Elections Canada expects 30,000 expat voters in this election, Perrault says

In other words, a 50 percent increase from 20,000 to 30,000, suggested that former Chief Electoral Officer Jean-Pierre Kingsley was right that the vast majority of expats would not be interested in voting in Canadian elections (or about 3 percent of the estimated one million Canadian expatriate citizens 18 years or older):
Elections Canada says it is on track to see the number of expats it initially expected to register and to take advantage of new rules that allow Canadians living abroad to vote no matter how long they have been out of the country.

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With Canadians living abroad now able to vote no matter how long they have been outside the country, Canada’s chief electoral officer says Elections Canada expects 30,000 expats to register, but he is urging expats to register soon.

Chief Electoral Officer Stéphane Perrault said after a January 2019 Supreme Court ruling that expats now have the right to vote in federal elections no matter how long they have lived outside the country, the agency predicts about 30,000 voters to take advantage of the opportunity. With now just over a month until election day on Oct. 21, the agency has seen “just above 20,000 who have registered,” he told reporters on Tuesday at a press conference at the National Press Theatre in Ottawa.

Previously, non-resident citizens could not vote if they lived out of the country for more than five years.

“It’s hard to know exactly how many Canadians are living abroad—the estimate is between one to two million,” Mr. Perrault said. “At this point, it seems the numbers are what we thought.”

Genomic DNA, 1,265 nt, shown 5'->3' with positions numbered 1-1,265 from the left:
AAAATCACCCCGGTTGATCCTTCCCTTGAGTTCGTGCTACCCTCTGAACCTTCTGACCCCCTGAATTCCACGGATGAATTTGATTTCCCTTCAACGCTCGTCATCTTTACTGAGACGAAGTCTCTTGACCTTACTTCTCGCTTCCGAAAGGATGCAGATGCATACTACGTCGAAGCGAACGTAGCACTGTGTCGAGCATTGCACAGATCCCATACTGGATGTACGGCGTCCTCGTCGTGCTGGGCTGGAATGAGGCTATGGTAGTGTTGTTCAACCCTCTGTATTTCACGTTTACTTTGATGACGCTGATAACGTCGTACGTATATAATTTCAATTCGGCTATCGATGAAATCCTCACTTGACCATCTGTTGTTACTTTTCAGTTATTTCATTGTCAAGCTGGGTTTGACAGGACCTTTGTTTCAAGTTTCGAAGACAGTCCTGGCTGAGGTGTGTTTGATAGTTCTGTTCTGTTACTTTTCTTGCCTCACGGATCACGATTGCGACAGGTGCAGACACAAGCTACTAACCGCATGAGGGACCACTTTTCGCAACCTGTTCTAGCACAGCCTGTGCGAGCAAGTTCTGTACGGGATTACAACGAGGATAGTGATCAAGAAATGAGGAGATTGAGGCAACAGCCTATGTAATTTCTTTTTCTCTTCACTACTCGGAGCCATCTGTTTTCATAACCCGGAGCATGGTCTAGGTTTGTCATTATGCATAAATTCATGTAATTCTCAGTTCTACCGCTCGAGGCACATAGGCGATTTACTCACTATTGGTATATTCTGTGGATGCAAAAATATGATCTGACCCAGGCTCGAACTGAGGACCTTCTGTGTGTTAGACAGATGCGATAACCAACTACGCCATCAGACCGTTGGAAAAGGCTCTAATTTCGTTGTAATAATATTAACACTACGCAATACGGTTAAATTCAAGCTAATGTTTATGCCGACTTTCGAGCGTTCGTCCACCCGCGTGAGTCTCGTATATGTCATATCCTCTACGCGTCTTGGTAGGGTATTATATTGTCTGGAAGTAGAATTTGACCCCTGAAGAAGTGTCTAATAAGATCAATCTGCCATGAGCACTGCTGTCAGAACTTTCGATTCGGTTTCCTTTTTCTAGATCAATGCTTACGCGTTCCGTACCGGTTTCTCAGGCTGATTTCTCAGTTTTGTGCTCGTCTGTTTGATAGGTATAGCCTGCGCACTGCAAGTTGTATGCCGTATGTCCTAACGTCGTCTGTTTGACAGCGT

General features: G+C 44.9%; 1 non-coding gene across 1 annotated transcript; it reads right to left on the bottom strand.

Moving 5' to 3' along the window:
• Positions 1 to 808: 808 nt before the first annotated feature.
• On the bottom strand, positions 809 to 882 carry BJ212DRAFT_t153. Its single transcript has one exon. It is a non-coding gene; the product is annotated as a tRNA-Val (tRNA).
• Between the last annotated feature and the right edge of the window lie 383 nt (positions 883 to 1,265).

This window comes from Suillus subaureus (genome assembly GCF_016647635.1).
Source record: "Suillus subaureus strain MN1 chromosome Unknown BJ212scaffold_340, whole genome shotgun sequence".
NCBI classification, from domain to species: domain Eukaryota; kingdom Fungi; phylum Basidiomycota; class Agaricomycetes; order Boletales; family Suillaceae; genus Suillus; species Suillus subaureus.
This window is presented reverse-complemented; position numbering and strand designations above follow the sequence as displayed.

But Mr. Perrault urged those living away from home to register to vote sooner rather than later.

“If you look at the next week or 10 days, it’s pretty much the final stretch for most Canadians abroad to register because of the time it takes for them to return their ballots,” said Mr. Perrault.

As for election-readiness, Mr. Perrault said Elections Canada is expected to recruit 300,000 people to work the polls across the country and he encouraged Canadians who are at least 16 years of age to apply to work at polls.

“That is a very significant workforce,” he said. “I’d never say recruiting 300,000 people is not a challenge.”

This year, Mr. Perrault said, voting hours for advance polls will span four days and have extended hours of 9 a.m. to 9 p.m. from Oct. 11 to Oct. 14.

Mr. Perrault also said the agency is also reinforcing its efforts to reach younger and first-time voters, opening 121 offices at 109 post-secondary campuses spanning 86 electoral districts.

A 2015 pilot project saw 39 campuses host a similar service and more than 70,000 electors cast their votes.

Source: Elections Canada expects 30,000 expat voters in this election, Perrault says

About Andrew
Andrew blogs and tweets public policy issues, particularly the relationship between the political and bureaucratic levels, citizenship and multiculturalism. His latest book, Policy Arrogance or Innocent Bias, recounts his experience as a senior public servant in this area.

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